Friday November 16, 2018

Small Head Blows Can Also Increase Risk of Dementia

In total, 357,558 participants, whose average age was 49, were tracked.

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Concussion without loss of consciousness led to 2.36 times the risk for dementia, showed the findings published in the journal JAMA Neurology.
Head blows can cause dementia, Pixabay
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Even head blows that do not result in loss of consciousness may cause brain changes that increase the risk of dementia, new research has found.

The study, which tracked more than 350,000 participants, showed that the likelihood of dementia more than doubled following concussion.

Concussion without loss of consciousness led to 2.36 times the risk for dementia, showed the findings published in the journal JAMA Neurology.

These risks were slightly elevated for those in the loss-of-consciousness bracket (2.51) and were nearly four times higher (3.77) for those with the more serious moderate-to-severe traumatic brain injury.

The researchers identified participants from two databases. The first group included all-era veterans whose traumatic brain injuries could have occurred during civilian or military life.

The second group included veterans serving in Iraq and Afghanistan, for whom most of these injuries had occurred in combat zones, such as from shockwaves in blasts.

Even head blows that do not result in loss of consciousness may cause brain changes that increase the risk of dementia, new research has found.
Dementia, Pixabay

“The findings in both groups were similar, indicating that concussions occurring in combat areas were as likely to be linked to dementia as those concussions affecting the general population,” said first author Deborah Barnes, Professor at the University of California, San Francisco, US.

In total, 357,558 participants, whose average age was 49, were tracked.

Half had been diagnosed with traumatic brain injury, of which 54 per cent reported experiencing concussion.

The study followed the participants for an average of 4.2 years.

“There are several mechanisms that may explain the association between traumatic brain injury and dementia,” said senior author and principal investigator Kristine Yaffe, Professor at the University of California, San Francisco.

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 “There’s something about trauma that may hasten the development of neurodegenerative conditions. One theory is that brain injury induces or accelerates the accumulation of abnormal proteins that lead to neuronal death associated with conditions like Alzheimer’s disease,” Yaffe said.

Alzheimer’s disease is the most common form of dementia.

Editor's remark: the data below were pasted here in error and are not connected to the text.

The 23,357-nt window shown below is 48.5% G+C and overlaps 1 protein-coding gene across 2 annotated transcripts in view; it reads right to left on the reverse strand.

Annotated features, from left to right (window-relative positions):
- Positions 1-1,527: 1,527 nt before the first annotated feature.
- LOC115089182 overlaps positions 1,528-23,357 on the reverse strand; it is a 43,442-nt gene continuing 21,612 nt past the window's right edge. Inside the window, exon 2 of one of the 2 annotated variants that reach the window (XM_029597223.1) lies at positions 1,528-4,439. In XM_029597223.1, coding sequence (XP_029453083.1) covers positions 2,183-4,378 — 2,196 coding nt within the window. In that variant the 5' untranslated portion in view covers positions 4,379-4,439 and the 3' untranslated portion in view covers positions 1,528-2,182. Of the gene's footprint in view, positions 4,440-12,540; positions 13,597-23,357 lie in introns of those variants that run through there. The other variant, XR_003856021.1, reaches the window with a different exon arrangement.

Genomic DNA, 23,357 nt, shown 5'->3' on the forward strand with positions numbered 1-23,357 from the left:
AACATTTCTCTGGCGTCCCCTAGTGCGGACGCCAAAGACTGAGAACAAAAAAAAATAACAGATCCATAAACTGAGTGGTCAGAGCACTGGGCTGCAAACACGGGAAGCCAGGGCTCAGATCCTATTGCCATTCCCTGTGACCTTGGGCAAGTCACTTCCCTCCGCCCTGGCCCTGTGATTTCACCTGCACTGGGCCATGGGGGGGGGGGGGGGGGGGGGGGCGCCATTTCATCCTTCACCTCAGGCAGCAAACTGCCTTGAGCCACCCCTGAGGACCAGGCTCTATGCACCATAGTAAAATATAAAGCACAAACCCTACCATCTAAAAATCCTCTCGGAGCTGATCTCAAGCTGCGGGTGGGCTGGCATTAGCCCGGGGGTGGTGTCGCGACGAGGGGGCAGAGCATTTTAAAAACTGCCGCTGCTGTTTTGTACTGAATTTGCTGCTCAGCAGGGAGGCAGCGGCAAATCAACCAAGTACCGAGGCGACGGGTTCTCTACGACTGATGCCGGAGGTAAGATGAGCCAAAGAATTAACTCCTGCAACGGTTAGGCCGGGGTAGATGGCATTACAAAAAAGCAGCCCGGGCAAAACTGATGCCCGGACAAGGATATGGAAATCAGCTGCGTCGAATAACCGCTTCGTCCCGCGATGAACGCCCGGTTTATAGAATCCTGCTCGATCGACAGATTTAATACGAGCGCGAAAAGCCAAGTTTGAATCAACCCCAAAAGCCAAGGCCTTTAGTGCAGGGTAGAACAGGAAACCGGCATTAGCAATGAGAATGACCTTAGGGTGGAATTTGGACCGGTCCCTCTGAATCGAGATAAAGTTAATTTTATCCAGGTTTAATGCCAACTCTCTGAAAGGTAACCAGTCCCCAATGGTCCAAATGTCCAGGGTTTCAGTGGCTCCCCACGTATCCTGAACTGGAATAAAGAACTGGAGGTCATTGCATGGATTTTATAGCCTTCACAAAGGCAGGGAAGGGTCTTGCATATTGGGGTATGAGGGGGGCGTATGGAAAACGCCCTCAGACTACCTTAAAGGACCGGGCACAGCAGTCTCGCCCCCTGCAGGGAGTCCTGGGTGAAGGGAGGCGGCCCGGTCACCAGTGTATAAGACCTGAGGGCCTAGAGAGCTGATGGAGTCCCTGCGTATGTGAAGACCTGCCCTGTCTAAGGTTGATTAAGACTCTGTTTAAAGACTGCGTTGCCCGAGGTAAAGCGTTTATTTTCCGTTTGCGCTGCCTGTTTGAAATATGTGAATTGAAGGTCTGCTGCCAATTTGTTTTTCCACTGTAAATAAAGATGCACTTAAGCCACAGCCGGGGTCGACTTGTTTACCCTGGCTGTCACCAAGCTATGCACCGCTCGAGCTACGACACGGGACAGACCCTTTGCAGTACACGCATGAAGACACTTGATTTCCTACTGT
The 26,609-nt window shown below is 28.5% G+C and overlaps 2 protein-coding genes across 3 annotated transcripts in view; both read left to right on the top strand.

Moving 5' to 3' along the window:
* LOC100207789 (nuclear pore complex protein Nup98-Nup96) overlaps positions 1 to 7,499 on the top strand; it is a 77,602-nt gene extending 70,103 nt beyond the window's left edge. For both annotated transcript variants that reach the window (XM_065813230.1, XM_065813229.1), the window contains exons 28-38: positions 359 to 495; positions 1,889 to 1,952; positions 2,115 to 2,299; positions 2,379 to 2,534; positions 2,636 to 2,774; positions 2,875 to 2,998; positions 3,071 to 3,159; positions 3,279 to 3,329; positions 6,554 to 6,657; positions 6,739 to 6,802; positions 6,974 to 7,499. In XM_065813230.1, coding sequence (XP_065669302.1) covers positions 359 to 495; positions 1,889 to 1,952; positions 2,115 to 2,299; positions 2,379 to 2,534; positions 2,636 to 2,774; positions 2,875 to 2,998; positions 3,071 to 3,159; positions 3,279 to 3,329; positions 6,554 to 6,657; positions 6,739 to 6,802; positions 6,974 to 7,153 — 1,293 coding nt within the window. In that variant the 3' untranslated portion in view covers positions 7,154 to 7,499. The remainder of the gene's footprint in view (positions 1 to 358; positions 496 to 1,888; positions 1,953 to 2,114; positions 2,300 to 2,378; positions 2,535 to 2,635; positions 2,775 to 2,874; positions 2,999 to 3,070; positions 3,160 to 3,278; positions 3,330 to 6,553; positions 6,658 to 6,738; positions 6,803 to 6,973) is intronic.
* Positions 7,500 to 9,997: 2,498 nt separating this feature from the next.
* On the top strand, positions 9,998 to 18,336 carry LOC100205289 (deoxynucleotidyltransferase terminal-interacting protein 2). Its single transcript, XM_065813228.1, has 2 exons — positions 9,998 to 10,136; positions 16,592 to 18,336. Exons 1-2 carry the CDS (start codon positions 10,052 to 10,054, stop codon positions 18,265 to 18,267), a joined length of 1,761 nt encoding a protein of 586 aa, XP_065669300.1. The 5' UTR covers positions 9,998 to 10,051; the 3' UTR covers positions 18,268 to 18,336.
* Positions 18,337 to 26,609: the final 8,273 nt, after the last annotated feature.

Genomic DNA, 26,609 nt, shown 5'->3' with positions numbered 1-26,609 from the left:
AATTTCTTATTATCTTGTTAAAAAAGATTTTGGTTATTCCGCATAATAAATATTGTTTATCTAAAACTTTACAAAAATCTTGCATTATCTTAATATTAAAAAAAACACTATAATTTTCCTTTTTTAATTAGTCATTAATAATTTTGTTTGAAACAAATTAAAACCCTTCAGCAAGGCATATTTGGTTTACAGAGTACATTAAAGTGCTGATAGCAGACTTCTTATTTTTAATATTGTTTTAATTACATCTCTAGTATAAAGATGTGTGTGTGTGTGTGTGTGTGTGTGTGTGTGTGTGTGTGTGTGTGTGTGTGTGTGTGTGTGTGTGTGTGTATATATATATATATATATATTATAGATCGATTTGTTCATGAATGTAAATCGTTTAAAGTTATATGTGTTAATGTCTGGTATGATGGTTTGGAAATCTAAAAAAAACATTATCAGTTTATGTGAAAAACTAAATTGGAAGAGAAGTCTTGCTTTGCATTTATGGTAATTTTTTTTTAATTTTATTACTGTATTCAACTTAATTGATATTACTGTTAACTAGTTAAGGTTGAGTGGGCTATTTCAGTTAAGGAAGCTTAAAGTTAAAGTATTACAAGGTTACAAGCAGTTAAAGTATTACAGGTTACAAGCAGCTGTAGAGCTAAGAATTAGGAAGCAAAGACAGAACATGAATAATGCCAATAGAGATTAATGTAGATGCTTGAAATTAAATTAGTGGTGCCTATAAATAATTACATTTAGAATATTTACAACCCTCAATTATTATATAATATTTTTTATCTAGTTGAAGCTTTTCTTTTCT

“It’s also possible that trauma leaves the brain more vulnerable to other injuries or ageing processes,” Yaffe said. (IANS)

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Travelling To Space May Alter Brain, Says Study

Upon return to Earth, this process is then gradually reversed, which then results in a relative reduction of white matter volume

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Keplar, NASA
According to co-author Andrew Casey, it was previously believed that the first stars that formed in the universe could not possibly still exist today. VOA

Spending long periods in space not only leads to muscle atrophy and reductions in bone density, it also has lasting effects on the brain, suggests a study.

The study, led by a team of neuroscientists from the University of Antwerp in Belgium and Ludwig-Maximilians-University (LMU) of Munich, showed that differential changes in the three main tissue volumes of the brain remain detectable for at least half a year after the end of their last mission.

“Our results point to prolonged changes in the pattern of cerebrospinal fluid circulation over a period of at least seven months following the return to Earth,” said professor Peter zu Eulenburg from the LMU.

“However, whether or not the extensive alterations shown in the grey and the white matter lead to any changes in cognition remains unclear at present,” he added.

The study, reported in the New England Journal of Medicine, was carried out on ten cosmonauts, each of whom had spent an average of 189 days on board the International Space Station (ISS).

The magnetic resonance tomography (MRT) scans performed in the days after the return to Earth revealed that the volume of the grey matter was reduced compared to before launch.

ISS Launched First satellite For Cleaning Space Junk
Space travel can alter brain: Study, Pixabay

Seven months later, this effect was partly reversed, but nevertheless still detectable.

In contrast, the volume of the cerebrospinal fluid, which fills the inner and outer cavities of the brain, increased within the cortex during long-term exposure to microgravity.

Further, the white matter tissue volume (those parts of the brain that are primarily made up of nerve fibres) appeared to be unchanged upon investigation immediately after landing.

But, the subsequent examination six months later showed a widespread reduction in volume relative to both earlier measurements.

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In this case, the team postulated that over the course of a longer stint in space, the volume of the white matter may slowly be replaced by an influx of cerebrospinal fluid.

Upon return to Earth, this process is then gradually reversed, which then results in a relative reduction of white matter volume.

According to the researchers, further studies using a wider range of diagnostic methods are deemed essential, to minimise the risks associated with long-term missions and to characterise any clinical significance of the findings. (IANS)